Saruman Registered User
#16

I just put the question to Johnnie Foxs themselves.. i sent an email so im curious to find out.. I also sent it to the Ray team at todayFM but have not heard a response or a thing on the radio yet.

Saruman Registered User
#17

I got a response from Fred at Johnnie Fox's. Pasting it below.

Dear Saruman;

Firstly, thank you for contacting us at Fox's Pub, it is nice to be given the opportunity to explain the long standing and often repeated question, "Which is the Highest Pub in Ireland"?

Ok without going into feet and inches just now, let me bring up the four areas that "claim" the title.
Ourselves of course, in Glencullen, there is another pub as you say in your message board in Glendalough area, in Roundwood, another on the Cork, Kerry border known as the Top of Croom and lastly another in Derry.

If I may work in reverse order to clarify our "claim":

4] Some time ago when I first launched Fox's TV advert in Ireland, Northern Ireland, England and mainland Europe, the advertising standards authority of Ireland contacted me with a complaint, now bear in mind this official watchdog has the power of authority to make a company remove its very expensive advert and lose any money spent on it, well anyway, they contacted stating they had complaints from Northern Ireland, specifically from a certain pub in "Londonderry", who stated that we were using false advertising, my response in brief, and I mean brief was simple.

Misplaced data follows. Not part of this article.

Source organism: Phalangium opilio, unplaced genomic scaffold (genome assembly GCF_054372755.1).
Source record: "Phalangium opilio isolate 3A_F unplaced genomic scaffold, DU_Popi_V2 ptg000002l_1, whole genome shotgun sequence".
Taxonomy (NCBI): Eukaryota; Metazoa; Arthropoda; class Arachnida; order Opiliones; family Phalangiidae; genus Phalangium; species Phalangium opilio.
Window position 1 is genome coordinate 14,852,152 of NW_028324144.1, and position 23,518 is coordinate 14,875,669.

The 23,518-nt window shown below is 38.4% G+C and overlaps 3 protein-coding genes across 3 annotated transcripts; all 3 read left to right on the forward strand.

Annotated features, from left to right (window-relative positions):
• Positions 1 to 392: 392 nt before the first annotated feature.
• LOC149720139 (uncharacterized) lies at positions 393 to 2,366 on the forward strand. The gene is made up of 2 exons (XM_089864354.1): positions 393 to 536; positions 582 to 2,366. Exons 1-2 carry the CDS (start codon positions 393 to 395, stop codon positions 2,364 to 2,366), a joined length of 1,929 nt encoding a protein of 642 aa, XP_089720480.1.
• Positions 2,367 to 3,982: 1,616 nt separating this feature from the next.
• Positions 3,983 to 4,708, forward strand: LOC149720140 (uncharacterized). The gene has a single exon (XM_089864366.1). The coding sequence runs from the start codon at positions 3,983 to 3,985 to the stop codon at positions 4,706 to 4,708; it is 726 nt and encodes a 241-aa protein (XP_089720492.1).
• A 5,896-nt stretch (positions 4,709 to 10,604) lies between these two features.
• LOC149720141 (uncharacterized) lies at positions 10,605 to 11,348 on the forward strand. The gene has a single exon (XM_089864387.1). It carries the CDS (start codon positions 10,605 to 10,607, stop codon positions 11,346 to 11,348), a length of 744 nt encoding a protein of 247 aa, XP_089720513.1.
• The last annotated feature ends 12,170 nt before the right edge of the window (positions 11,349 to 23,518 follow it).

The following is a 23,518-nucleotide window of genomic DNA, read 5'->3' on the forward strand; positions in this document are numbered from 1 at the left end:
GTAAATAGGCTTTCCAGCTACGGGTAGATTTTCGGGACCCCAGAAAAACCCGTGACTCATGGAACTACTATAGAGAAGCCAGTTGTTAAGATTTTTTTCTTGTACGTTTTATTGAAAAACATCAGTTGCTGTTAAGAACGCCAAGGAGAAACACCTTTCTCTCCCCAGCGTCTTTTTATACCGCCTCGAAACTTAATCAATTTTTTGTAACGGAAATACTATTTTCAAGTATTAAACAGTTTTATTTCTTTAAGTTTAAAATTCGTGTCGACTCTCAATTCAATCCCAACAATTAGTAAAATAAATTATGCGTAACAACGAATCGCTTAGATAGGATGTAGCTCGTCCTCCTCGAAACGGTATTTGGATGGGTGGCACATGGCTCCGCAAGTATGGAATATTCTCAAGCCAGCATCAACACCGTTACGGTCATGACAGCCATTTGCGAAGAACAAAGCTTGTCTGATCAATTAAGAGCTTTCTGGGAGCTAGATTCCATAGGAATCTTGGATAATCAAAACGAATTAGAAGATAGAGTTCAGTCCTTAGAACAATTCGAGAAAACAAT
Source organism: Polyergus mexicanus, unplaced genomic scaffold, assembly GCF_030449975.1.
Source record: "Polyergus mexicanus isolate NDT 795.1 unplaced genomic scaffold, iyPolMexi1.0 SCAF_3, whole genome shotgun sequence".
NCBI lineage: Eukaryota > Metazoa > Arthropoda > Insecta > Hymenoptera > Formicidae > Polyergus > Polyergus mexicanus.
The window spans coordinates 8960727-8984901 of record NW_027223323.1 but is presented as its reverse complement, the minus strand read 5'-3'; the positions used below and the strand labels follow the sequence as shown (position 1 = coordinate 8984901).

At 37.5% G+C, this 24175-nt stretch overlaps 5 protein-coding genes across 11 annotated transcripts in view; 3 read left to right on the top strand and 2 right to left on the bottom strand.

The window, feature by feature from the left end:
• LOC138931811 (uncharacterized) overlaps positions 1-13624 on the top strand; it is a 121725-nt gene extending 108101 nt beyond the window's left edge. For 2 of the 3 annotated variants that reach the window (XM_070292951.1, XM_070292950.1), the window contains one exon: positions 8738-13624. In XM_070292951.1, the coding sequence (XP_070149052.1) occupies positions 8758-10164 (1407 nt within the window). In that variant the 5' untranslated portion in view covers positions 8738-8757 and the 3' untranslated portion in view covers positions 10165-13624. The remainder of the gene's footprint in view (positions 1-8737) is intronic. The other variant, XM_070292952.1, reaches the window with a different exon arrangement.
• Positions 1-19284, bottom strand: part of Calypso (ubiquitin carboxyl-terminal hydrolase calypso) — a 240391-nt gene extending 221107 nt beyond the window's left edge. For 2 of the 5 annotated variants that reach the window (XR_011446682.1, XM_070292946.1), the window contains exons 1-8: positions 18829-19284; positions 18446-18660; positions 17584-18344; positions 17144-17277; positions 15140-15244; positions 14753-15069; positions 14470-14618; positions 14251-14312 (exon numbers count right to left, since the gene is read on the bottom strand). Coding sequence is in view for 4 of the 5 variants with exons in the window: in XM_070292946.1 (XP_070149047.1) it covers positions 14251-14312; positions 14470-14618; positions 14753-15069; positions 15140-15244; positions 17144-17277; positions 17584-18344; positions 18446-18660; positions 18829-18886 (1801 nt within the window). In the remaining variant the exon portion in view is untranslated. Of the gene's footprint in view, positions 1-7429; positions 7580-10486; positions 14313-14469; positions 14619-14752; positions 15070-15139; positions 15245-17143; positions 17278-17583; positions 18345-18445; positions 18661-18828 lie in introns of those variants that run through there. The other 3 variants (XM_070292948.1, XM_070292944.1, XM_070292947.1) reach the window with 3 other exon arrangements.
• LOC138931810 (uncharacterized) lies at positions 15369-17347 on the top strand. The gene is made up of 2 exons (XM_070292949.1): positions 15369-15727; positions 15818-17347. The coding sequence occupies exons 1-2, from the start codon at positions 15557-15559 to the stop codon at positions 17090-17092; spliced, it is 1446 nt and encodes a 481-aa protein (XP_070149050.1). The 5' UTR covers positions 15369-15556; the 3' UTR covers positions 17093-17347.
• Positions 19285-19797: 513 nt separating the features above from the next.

"Johnnie Fox's claims to be the highest pub in Ireland, the term is used in accepted general terminology to pertain to the State of Ireland as opposed to the island of Ireland", I continued with by saying that "Derry was part of the 6 counties and therefore it is accepted in common day use and legally in advertising that our claim is substantiated and correct".
The response from ASAI was a written confirmation to our claim and permission to continue advertising, they had researched the claims from multiple parties and found in our favour.

3] The pub in Kerry is known to us and we to them on a more personal level, they are not open all year round nor in fact all day every day as one would expect from a public establishment, they do not have the interest in pursuing the "claim" with any energy and only a few occasions in the past have interacted on live radio debates with the other 3 establishments in a friendly banter to the height claim.